language and memory function for patients undergoing temporal lobectomies. Language
and memory are testes after an intracarotid injection of sodium amobarbital. This isolates
and anesthetizes one cerebral hemisphere based on flow distribution of the carotid artery
injected. However, the hippocampal region is supplied primarily by the posterior
cerebral arteries. Therefore, if required a “superselective W ADA test” is performed by
angiographically injecting the posterior cerebral arteries.
Noninvasive EEG recordings can supply erroneous information. If EEG recordings
cannot be validated, intracranial electrodes are placed intraoperatively.
There are different types of intracranial electrodes:
Depth electrodes – are placed within the brain tissues.
Subdural and Epidural electrodes- are arranged in strips or grids and placed over the
cortical surface of the brain.
The placement of grid electrodes usually requires a craniotomy.
The placement of depth electrodes may require a sterotactic frame.
The placement of strip electrodes can be done through burr holes.
Intracranial electrodes are able to record both interictal and ictal activity of the brain.
Electrocorticography (ECoG) refers to recordings from intracranial electrodes. Once
intracranial electrodes are placed, patients are admitted to a hospital floor where
electrocorticography can be monitored until the site of seizure onset is localized. This is
dependent on the frequency of a patient’s seizure activity. Commonly two weeks of
monitoring are required before the patient can return for definitive resection of their
Consideration for Preoperative Preparation:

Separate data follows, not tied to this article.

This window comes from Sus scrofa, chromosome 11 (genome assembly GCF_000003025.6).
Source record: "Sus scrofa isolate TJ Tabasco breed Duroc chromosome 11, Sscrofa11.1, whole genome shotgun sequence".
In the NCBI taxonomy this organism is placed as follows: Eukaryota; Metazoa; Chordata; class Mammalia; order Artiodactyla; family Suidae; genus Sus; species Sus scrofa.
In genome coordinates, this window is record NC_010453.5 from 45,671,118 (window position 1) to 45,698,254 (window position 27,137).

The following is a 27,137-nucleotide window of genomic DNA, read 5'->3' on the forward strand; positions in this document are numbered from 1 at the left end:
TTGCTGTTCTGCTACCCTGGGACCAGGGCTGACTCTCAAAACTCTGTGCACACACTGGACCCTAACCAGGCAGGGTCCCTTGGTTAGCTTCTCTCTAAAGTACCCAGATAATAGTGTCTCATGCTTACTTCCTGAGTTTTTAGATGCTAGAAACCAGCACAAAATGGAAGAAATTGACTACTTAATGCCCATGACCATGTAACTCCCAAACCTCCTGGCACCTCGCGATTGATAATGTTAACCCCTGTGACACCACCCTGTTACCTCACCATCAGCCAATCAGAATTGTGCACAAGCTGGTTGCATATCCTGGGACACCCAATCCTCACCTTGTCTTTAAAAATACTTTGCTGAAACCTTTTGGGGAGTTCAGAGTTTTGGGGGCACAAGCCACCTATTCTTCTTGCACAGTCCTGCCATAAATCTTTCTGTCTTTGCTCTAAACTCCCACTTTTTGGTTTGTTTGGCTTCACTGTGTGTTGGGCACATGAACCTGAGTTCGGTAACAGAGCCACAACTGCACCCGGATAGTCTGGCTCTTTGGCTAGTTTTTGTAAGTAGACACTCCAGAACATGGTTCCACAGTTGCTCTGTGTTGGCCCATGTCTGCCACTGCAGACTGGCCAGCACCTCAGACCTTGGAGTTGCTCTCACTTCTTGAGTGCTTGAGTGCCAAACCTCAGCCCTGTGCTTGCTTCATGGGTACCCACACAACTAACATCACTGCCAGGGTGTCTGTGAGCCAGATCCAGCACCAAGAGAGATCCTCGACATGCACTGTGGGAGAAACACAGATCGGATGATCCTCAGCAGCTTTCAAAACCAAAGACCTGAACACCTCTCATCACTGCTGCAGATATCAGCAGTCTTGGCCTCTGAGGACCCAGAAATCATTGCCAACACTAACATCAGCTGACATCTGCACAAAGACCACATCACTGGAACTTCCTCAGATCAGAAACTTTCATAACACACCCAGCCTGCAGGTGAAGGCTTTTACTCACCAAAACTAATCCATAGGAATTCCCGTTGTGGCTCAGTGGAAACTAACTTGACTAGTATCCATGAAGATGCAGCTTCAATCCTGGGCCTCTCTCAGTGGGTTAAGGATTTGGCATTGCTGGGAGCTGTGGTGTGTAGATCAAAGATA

Goals of the preoperative visit include obtaining informed consent, reviewing the medical
history, anticonvulsant therapy and the clinical presentations of seizures, creating rapport,
alleviating anxiety, informing and educating, and reviewing positioning concerns. When
electrocorticography is planned intraoperatively, it is important to avoid medications that
may suppress recordings. Patients will often have their anticonvuldant medications
discontinued prior to surgery.
Considerations for Monitoring:
Patients with epilepsy often have thicker skulls resulting in greater blood loss
(approximately 300-500 cc’s). When intracranial electrodes are placed stereotactically, a
craniotomy is not required. However, stereotactic frames may hinder airway
management, necessitating a craniotomy.
Considerations for Anesthetic Management:
The anesthetic goals for intracranial placement with interoperative electrocorticographic
monitoring are to provide optimal patient comfort, operating conditions and to cause
minimal effect on neurophysiological monitoring. Other considerations are: effects
anticonvulsants may have on anesthetic care, avoid delayed emergence, ensuring
immobitity and minimizing awareness.
Anticonvulsants are associated with a wide variety of side effects. Some side effects of
carbamazepine are leukopenia, diplopia, anorexia, and dizziness. Side effects of
phenytoin are gingival hypertrophy, hirsutism, and ataxia. In general, anticonvulsants
that induce hepatic enzymes will increase resistance to neuromuscular blockers and
increase anesthetic requirements. Fentanyl requirements may increase fourfold. Both,
carbamazepine and phenytoin induce enzyme activity. They also increase the oxidative
and reductive metabolism of halothane. Of note, erythromycin and cimetidine may
interfere with the metabolism of carbamazepine.
Stem Case Continued:
The surgeon has encountered a problem and would like to delineate the motor strip with
monitoring. He/She requests that the patient has no muscle relaxants, no nitrous and the
isoflurane decreased to <0.25%. Your response is?
ANESTHETIC EFFECTS ON EEG:
Proconvulsant and Anticonvulsant Properties of Anesthetics:
The table below is modified from reference (I). Please refer to it for a detailed listing of